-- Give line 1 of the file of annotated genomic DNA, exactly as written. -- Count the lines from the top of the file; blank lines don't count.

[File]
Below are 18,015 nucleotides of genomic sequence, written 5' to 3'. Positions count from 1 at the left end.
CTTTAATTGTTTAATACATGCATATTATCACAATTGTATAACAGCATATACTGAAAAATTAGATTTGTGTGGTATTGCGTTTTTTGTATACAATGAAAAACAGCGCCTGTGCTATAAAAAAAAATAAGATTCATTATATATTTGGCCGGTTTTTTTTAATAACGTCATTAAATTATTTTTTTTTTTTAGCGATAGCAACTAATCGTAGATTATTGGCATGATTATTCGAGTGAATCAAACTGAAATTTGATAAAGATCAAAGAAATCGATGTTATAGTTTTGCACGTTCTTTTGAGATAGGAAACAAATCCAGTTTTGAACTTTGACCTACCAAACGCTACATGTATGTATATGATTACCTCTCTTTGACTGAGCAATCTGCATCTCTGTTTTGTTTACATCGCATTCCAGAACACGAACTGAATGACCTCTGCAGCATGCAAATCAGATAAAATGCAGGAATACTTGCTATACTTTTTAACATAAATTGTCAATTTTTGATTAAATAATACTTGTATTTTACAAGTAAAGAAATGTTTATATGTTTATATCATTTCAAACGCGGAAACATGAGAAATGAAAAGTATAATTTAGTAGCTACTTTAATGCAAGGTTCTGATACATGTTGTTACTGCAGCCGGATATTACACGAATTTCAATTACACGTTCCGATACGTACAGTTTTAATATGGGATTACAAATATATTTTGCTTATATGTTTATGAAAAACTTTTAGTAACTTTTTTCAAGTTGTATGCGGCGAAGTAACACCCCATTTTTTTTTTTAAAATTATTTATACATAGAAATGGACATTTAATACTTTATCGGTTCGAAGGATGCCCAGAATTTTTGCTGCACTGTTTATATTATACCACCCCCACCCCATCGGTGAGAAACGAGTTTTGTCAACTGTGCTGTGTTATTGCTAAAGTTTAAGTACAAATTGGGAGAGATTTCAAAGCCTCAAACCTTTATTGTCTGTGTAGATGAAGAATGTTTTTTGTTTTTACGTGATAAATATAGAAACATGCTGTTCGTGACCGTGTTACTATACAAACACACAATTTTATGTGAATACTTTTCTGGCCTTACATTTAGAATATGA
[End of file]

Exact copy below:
Below are 18,015 nucleotides of genomic sequence, written 5' to 3'. Positions count from 1 at the left end.